Continue to coordinate your attack as events develop. In the example above, as the two enemy heavy tanks are distracted, medium tanks take a flank position. Split into groups and work together to overpower the enemy in a coordinated effort. Use cover, camouflage, terrain and the abilities of the tanks at hand to your advantage.
Keep it moving on open terrain. Exposed , a sitting tank is a soon-to-be-dead tank. Slow or stop, quickly aim and fire, then continue to take up a better position against the enemy while reloading. If you stand still, you’ll be easy prey for enemy tanks and artillery.
Hug the edge while rounding cover to expose yourself to as little enemy fire as possible. In areas where tanks will build up on opposite sides of a ridge, running out into the open can mean certain death. Understanding what you’re up against is a crucial factor when deciding to advance around the ridge or stay and defend your position. If you’re unable to help duke it out while rounding the ridge, try changing your tactics and taking a different route. When your teammates are preventing enemy advance around the ridge, you can use the opportunity to flank the enemy.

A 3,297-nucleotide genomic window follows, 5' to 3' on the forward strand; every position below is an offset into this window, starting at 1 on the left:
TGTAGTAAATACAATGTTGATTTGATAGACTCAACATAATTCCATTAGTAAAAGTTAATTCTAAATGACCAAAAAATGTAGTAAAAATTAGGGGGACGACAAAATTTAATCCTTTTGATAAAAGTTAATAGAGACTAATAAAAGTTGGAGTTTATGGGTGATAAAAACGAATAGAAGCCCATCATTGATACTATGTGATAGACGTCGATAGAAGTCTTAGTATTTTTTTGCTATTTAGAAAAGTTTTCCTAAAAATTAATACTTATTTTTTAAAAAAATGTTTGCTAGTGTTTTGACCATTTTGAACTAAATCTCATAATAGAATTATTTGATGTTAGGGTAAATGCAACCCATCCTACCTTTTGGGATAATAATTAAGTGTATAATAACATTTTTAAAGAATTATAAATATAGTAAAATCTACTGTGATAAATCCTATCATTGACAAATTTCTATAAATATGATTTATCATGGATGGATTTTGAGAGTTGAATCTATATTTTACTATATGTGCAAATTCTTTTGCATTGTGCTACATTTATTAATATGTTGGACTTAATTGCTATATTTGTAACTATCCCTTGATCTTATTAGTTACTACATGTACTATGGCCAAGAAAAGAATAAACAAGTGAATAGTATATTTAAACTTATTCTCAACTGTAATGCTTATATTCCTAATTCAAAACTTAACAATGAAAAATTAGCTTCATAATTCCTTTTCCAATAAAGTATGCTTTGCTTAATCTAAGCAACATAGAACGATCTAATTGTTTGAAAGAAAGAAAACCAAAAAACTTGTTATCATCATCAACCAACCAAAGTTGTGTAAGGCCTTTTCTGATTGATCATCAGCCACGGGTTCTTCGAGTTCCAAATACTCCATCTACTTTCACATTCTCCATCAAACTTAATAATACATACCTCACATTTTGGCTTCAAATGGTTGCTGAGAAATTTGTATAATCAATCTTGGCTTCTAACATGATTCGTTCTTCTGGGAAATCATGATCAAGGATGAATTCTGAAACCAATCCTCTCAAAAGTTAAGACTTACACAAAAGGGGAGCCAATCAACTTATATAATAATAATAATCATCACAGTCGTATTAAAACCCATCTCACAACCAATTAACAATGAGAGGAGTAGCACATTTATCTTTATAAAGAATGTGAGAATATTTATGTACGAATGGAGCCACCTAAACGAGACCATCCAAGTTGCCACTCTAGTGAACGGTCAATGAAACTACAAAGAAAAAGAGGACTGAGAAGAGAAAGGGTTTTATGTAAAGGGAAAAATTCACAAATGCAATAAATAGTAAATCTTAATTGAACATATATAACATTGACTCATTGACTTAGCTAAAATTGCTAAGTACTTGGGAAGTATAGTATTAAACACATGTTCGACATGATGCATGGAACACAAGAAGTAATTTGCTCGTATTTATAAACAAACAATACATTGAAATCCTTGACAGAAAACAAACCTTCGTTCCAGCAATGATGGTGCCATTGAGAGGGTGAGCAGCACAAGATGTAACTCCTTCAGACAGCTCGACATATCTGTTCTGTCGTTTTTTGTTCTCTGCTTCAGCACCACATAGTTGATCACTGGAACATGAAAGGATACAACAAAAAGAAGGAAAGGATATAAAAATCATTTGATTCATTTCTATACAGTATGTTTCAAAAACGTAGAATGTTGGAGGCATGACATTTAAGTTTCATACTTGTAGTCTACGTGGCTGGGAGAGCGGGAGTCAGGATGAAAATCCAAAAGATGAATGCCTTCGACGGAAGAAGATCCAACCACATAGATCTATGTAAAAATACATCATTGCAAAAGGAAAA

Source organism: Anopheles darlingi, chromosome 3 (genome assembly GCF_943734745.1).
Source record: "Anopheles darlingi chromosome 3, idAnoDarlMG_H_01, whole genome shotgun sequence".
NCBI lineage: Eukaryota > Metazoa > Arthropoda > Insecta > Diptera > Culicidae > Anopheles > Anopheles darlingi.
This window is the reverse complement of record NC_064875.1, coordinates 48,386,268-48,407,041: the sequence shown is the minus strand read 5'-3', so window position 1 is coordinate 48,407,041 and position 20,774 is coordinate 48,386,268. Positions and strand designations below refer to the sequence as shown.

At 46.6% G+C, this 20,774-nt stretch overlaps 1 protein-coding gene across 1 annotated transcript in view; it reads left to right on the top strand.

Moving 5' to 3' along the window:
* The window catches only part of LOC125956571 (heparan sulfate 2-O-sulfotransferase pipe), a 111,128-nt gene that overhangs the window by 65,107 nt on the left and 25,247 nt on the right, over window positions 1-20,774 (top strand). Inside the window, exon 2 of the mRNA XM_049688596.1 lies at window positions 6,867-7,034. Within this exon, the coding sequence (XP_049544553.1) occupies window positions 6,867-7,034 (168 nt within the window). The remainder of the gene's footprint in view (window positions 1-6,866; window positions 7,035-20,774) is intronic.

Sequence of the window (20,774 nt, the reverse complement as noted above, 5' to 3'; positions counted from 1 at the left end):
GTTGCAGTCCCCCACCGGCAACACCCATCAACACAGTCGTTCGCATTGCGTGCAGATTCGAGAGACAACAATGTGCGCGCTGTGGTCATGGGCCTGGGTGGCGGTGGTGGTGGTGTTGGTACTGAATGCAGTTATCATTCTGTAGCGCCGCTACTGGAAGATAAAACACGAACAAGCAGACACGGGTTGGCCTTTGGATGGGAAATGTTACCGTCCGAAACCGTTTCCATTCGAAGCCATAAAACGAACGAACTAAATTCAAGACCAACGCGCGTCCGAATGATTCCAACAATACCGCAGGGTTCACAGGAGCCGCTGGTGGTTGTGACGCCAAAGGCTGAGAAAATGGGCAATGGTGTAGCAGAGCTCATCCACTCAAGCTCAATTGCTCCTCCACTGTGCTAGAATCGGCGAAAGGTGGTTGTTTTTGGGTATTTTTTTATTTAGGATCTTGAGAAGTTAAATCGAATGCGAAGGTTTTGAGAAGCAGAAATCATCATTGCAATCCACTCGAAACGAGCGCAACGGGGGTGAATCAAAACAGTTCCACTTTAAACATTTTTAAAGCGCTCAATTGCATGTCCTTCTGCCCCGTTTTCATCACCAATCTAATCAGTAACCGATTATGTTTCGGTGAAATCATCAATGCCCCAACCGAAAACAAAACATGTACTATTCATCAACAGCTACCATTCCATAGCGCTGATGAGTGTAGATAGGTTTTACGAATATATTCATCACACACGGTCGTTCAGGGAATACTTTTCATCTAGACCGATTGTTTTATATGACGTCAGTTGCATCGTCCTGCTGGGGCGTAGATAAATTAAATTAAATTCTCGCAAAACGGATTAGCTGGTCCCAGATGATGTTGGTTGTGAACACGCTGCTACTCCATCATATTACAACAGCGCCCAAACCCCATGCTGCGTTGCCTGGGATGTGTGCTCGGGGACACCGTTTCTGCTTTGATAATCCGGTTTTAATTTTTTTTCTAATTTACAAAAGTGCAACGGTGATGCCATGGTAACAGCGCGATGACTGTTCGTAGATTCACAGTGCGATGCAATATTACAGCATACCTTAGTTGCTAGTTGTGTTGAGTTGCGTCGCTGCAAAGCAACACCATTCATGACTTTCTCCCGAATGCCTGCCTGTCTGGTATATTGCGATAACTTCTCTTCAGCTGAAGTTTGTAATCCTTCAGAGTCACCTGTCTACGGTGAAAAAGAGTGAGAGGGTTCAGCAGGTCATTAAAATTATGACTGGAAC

Beware enemy baiting tactics and learn how to use them to your advantage. You may get more than you bargained for by cresting a ridge or moving through a choke point to get to a tasty kill. Know how to spot obvious baiting, note enemy behavior and the map for potential sniper locations.
Let’s kick it up a notch!
Try using a rocking shot to fire on low targets when cresting a ridge. A tank will rock forward and backward when it starts and stops moving. Tanks with poor gun depression are problematic when hill fighting. You can sometimes use the tank’s inherent rocking to your advantage. Move forward at a decent speed, and then when your turret peeks above the hill and see your target, stop. Your tank will rock forward and your crosshairs will dip down and add to your gun’s depression angle, allowing you to snap off a shot that would not be possible under normal depression. Be warned that you only have a small window of time to do this shot, and your gun won’t be as accurate, but those few degrees of depression will allow you to fight back. If your target is not aiming at you, then you can try to rock your tank back and forth (alternate between W and S) to see if you can pop a shot off. Credited, -Clockworked
Let’s talk crazy!
(High risk tactics with no basis in reality)